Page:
Dr. Paul DeYoung of the Hope College physics faculty has received top recognition from the American Physical Society (APS) for 2001 for outstanding research and mentoring as a physicist at an undergraduate institution.
One of DeYoung's colleagues describes the award as
the highest recognition available to a physicist at an
"Each year, this award recognizes that person
doing premier research at an undergraduate institution,"
said Dr. John Krupczak, who is a member of the college's
physics and engineering faculty and was one of several
colleagues from Hope and elsewhere who nominated DeYoung for
the honor. "The award further recognizes that the recipient
is doing quality research in a way that benefits
The award, the "Prize to a Faculty Member for
Research in an Undergraduate Institution," was established
in 1984 by a grant from the Research Corporation. The award
citation recognizes DeYoung's "research on reaction
processes using short-lived nuclear beams and for his
outstanding leadership, both in his research group and his
institution, in creating an undergraduate research
Given the college's focus on undergraduate
research, DeYoung noted that he believes that any number of
his colleagues are equally deserving of the recognition. "I
happened to win the award, but I think we could have made a
case for many others who are doing outstanding research in
physics," he said. "This is what Hope College is about."
"And if others before us had not done the work
that they did, and if the college and others had not
supported our research approach, our work would not be
possible," he said. "I think this is the culmination of a long tradition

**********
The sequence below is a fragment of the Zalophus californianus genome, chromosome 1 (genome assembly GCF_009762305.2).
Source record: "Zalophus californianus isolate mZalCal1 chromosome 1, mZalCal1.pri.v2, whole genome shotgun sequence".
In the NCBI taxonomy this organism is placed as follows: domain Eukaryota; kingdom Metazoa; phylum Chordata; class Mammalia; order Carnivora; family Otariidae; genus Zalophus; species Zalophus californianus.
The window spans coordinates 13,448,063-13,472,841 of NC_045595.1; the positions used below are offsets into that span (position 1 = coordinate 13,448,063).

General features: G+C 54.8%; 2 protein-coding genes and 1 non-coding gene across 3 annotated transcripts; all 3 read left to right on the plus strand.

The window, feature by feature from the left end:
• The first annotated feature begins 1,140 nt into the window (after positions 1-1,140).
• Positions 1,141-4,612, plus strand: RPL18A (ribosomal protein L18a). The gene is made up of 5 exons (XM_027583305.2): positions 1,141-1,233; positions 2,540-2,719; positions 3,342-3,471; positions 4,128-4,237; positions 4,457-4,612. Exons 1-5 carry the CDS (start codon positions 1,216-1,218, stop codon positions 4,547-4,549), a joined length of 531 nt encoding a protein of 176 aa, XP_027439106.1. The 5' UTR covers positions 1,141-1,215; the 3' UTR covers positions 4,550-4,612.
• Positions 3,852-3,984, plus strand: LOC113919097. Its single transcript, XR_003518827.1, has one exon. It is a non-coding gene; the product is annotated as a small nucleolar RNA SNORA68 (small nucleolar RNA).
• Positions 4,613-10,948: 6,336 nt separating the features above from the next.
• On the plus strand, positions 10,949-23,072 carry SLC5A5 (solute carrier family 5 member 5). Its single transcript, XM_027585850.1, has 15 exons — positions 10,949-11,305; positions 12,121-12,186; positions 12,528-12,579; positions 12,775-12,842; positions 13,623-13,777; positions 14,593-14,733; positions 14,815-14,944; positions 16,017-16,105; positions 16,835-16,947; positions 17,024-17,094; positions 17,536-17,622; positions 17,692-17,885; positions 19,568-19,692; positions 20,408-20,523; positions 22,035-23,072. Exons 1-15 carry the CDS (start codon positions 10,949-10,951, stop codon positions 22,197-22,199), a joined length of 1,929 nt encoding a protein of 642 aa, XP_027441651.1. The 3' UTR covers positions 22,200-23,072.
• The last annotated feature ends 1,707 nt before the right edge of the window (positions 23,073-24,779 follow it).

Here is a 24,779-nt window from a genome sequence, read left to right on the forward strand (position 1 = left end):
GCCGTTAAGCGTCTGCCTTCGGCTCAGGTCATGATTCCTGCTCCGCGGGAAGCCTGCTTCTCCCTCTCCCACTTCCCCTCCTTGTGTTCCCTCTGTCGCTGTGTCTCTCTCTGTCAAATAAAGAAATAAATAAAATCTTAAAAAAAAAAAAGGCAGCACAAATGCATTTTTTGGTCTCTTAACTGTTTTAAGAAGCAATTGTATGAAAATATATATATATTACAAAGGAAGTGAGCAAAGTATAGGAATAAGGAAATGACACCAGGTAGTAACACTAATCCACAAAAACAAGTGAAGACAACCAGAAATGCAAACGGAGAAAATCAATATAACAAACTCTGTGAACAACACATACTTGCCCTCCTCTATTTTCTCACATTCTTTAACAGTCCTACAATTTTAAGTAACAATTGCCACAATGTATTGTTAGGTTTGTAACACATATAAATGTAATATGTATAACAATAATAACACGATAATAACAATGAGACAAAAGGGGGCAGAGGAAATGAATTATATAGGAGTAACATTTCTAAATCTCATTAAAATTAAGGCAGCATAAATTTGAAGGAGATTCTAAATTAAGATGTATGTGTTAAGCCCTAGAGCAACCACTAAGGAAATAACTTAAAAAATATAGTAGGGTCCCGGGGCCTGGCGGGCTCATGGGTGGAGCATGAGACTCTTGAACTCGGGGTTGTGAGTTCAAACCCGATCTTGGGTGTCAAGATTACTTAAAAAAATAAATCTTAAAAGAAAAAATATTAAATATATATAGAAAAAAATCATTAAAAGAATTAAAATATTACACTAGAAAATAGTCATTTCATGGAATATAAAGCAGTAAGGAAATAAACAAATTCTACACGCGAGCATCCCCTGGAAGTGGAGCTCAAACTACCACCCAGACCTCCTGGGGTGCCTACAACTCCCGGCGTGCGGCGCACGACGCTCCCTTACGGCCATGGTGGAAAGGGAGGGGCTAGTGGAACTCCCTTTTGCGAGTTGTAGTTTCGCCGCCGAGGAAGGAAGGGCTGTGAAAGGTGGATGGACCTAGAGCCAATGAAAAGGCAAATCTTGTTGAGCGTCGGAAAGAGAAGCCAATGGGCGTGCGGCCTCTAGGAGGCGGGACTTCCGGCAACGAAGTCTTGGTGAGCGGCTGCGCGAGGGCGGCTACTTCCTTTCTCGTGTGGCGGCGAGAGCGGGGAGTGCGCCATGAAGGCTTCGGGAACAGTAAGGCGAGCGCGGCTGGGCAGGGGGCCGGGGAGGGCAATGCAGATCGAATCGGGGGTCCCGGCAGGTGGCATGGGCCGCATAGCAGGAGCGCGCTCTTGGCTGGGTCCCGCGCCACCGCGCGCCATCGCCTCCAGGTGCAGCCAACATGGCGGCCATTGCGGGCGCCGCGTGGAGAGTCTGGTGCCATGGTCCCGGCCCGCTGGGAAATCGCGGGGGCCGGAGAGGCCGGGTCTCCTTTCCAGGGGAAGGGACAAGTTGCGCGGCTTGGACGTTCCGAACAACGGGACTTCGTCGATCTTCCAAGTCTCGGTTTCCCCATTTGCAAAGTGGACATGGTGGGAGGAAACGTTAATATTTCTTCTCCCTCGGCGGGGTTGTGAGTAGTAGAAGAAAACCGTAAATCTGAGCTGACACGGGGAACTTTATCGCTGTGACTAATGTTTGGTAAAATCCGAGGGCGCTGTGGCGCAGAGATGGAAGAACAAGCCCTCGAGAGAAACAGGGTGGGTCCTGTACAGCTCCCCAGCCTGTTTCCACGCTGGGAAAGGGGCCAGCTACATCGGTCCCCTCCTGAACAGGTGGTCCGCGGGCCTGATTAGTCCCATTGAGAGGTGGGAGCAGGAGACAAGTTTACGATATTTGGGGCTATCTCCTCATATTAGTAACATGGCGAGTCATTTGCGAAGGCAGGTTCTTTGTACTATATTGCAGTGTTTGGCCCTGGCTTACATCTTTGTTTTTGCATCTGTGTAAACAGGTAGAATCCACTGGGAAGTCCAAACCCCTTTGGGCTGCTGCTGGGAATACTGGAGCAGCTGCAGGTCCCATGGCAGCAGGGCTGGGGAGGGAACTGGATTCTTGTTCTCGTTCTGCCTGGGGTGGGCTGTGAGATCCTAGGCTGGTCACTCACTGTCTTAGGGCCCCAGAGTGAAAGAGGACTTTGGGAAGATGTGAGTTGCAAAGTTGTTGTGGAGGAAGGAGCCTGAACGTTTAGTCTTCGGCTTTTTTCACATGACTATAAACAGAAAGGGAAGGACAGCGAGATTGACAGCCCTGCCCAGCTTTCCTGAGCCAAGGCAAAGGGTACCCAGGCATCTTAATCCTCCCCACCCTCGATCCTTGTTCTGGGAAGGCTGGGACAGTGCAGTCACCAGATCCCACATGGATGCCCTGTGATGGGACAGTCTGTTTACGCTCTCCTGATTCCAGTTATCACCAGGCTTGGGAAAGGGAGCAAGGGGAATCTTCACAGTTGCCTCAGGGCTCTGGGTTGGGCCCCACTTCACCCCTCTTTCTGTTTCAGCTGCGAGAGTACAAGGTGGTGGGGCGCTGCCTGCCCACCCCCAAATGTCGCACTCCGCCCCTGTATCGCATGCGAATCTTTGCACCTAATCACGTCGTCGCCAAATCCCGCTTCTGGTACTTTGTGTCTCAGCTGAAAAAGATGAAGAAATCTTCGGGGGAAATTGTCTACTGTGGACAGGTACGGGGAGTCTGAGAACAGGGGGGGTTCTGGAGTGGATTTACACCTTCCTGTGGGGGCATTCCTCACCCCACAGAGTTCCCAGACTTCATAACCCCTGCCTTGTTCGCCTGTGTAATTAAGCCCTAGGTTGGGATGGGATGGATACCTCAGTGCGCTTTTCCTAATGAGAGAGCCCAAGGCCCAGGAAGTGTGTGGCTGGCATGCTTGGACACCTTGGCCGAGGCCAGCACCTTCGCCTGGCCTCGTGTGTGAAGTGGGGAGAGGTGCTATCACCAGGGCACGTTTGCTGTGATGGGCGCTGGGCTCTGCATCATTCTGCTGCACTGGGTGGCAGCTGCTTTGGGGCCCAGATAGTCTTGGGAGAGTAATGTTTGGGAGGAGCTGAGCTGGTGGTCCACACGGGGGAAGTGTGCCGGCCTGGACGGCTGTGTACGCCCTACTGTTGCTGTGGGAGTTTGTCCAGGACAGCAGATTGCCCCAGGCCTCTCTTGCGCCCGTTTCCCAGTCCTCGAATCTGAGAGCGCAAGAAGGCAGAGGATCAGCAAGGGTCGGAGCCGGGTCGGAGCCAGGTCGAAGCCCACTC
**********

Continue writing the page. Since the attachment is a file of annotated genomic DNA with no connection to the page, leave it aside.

and an endorsement of what we plan to do in the future."
A member of the Hope faculty since 1985, DeYoung
conducts research in nuclear physics. His work of the past
three years has involved studying the way that the neutron
"skin" of the "helium 6" isotope affects fusion. His
research group collects data at the National Superconducting
Cyclotron Laboratory at Michigan State University, at the
University of Notre Dame in Indiana and at Lawrence Berkeley
Laboratory in California, and then analyzes the information
back at Hope.
He values that students are doing the work.
"What we do that's unique is that the
undergraduates are doing this," he said. "At Hope College,
undergraduate research means cutting-edge science, and I
think that to some extent this award recognizes the validity
of the science that we do."
DeYoung estimates that some 35 Hope students have
worked with him on research projects through the years.
They have gone on to careers in a variety of scientific
areas. Former students are now researchers, college and
university teachers, doctors, engineers and high school
teachers, and several are employed at high-tech companies.
DeYoung is himself a product of the Hope
experience. He graduated from Hope summa cum laude in 1977.
He completed his doctorate at the University of Notre Dame
in 1982, and subsequently conducted research at the Nuclear
Structure Laboratory, SUNY, before returning to Hope to
His research has received continuous support since
1985 from agencies including the National Science
Foundation, Research Corporation and the Michigan Space
Grant Consortium. His work has resulted in more than 50
journal articles and more than 50 presentations at
The APS, which celebrated its 100th anniversary in
1999, has more than 40,000 members. The society's
activities include programs in physics education and
outreach; several regional, divisional and national meetings
yearly; and publishing physics research journals, in
addition to recognizing professional accomplishment through
prizes and awards.
DeYoung will be recognized formally during the
society's annual meeting, which will be held on Saturday-
Tuesday, April 28-May 1, in Washington, D.C.